"Well. Here's a list of services we offer that are available to you, if you choose..."
"No, it's not like that. I swear. It's just...look, I'm really embarrassed about it, ok?"

It was a lose-lose type of situation, because the only way to assure them that I wasn't involved with a man that took his anger out with his fists was to assure them that I was just abroad and drunk one night. Yeah, I'm that American. The doctors did eventually let me out of the ER with black flexi-cast and a stern warning about alcohol. "But it wasn't even really my fault." I told them. "It was the mojitos!"

The summer of the "mojito incident," my twin had been taking courses for college credit in Venice, Italy. By the time I visited her, she told me that she was "cultured," having exhausted the Piazza San Marco, the Basilicas of both Saint Giovanni and Paolo, and all of the Catholic iconography tours, at least five times over. She informed me that Venice was fun for a week, but "there is only so much gelato you can eat, Em."

During my stay, I discovered that she had learned a maximum of five Italian phrases. They mostly centered around how to order a chocolate brioche for breakfast. ("Vorrei una brioche.") A very important skill, to be sure, but perhaps ever the slightest bit shortsighted.

We played scrabble in cute little cafes off the canal, or walked down random streets just to see where we would end up. At night, we drank with a lot of Americans. It was Italy, minus the Italians. It was that trip that made me start to recognize why Americans abroad are so reviled. We ordered traditional Italian cuisine like "tagliatelle al nero di seppia" only to discover, a minute too late, that it's name means "squid ink pasta." (A marine creature's defensive excretion as my pasta? Really, Italy?) We asked for ice in our water at restaurants, and were taken aback by the confused looks we received. (Do only Americans like to be refreshed by the temperature of their beverages?) We get drunk off of the poorly mixed mojitos from the one Spanish bar in Venice and fall up the Rialto Bridge in front of every Venetian citizen who happens to be out for a late night stroll to get some gelato along the canal. We are suddenly happy that we do not know enough Italian to understand what they are saying.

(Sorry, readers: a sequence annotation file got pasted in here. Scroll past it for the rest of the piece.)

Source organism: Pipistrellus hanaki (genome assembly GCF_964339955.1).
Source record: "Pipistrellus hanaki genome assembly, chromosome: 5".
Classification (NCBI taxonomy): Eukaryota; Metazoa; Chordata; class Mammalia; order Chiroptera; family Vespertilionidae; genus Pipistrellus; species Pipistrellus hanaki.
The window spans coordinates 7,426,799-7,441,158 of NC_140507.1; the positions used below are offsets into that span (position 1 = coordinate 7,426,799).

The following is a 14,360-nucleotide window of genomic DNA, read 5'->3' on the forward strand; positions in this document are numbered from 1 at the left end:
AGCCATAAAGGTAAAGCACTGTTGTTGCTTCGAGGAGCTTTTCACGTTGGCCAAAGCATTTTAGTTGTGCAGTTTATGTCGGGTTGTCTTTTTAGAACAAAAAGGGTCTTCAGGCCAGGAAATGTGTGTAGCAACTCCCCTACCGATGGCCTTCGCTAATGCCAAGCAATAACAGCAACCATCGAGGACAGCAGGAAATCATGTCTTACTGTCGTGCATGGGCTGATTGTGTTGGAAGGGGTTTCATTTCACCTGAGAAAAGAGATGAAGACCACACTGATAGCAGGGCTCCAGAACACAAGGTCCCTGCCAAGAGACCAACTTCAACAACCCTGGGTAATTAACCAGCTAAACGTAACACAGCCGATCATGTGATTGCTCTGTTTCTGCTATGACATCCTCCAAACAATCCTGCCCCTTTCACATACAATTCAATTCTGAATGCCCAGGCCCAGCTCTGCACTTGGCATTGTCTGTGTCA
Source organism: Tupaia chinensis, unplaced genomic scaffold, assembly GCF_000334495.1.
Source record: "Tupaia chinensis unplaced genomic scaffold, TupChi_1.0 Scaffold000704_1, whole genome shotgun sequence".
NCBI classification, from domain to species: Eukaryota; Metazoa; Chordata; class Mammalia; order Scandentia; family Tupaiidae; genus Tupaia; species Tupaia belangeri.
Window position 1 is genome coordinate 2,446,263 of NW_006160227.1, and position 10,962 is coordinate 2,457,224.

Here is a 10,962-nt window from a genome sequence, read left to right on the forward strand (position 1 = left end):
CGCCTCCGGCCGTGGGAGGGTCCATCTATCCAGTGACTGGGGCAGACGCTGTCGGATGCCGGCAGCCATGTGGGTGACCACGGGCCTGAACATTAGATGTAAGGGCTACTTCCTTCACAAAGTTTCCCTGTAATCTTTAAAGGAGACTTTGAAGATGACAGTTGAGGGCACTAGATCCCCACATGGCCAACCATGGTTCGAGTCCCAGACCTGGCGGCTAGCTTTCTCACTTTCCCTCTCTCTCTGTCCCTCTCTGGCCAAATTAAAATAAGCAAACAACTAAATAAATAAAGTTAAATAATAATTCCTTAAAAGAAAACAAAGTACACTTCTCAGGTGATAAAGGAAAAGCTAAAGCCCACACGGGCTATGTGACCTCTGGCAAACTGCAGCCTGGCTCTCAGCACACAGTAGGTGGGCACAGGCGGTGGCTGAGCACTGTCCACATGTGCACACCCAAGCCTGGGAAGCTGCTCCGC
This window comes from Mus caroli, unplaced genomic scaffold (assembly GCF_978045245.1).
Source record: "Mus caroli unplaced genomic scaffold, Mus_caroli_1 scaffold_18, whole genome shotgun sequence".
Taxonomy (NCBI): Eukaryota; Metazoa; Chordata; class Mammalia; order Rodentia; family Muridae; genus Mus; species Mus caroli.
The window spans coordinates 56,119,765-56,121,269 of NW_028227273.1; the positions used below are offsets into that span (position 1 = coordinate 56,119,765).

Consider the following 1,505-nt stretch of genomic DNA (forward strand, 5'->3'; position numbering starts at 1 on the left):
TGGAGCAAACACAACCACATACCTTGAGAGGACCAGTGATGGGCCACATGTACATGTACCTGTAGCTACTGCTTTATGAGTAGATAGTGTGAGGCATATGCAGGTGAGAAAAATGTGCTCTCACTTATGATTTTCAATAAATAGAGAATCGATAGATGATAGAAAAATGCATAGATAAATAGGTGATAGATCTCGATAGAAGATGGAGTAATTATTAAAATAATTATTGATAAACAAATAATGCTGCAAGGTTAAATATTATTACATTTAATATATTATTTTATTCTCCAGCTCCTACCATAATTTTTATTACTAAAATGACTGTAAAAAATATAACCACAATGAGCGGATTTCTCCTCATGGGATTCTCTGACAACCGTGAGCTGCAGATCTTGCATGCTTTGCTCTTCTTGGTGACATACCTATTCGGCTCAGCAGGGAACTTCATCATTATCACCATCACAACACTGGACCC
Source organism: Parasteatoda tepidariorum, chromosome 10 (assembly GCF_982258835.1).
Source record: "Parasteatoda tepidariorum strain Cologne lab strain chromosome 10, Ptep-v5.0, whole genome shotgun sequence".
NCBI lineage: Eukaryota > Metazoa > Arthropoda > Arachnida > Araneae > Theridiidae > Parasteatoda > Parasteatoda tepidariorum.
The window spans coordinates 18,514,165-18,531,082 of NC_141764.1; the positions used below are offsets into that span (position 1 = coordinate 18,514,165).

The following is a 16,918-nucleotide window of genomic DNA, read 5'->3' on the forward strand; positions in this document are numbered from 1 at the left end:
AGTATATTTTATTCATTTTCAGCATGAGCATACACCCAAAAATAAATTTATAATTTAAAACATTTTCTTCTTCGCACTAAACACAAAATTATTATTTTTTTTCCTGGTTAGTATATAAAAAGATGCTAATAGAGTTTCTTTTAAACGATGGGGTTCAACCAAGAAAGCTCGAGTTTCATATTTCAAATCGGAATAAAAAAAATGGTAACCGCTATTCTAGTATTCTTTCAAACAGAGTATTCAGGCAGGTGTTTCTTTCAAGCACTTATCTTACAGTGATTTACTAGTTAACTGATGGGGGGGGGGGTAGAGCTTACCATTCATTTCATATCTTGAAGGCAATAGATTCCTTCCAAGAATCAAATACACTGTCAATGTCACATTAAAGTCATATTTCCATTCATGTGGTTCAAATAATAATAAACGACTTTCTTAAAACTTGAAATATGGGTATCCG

No, that summer I did not help promote positive international relations on behalf of the red, white, and blue. But I did learn a valuable lesson: when you're visiting a new and exciting country, just don't drink. But if you must drink, you stick to the cultural beverages of the land that you happen to find yourself in. Would I have broken my wrist if I had drank red wine or spritzes instead of those mojitos? I can't definitively say yes, but it's not a clear no, either.

But I can tell you one thing: no Italians were physically harmed on my fall up the marble steps of the Rialto. And that has to count for something, international relations-wise.

04 January, 2011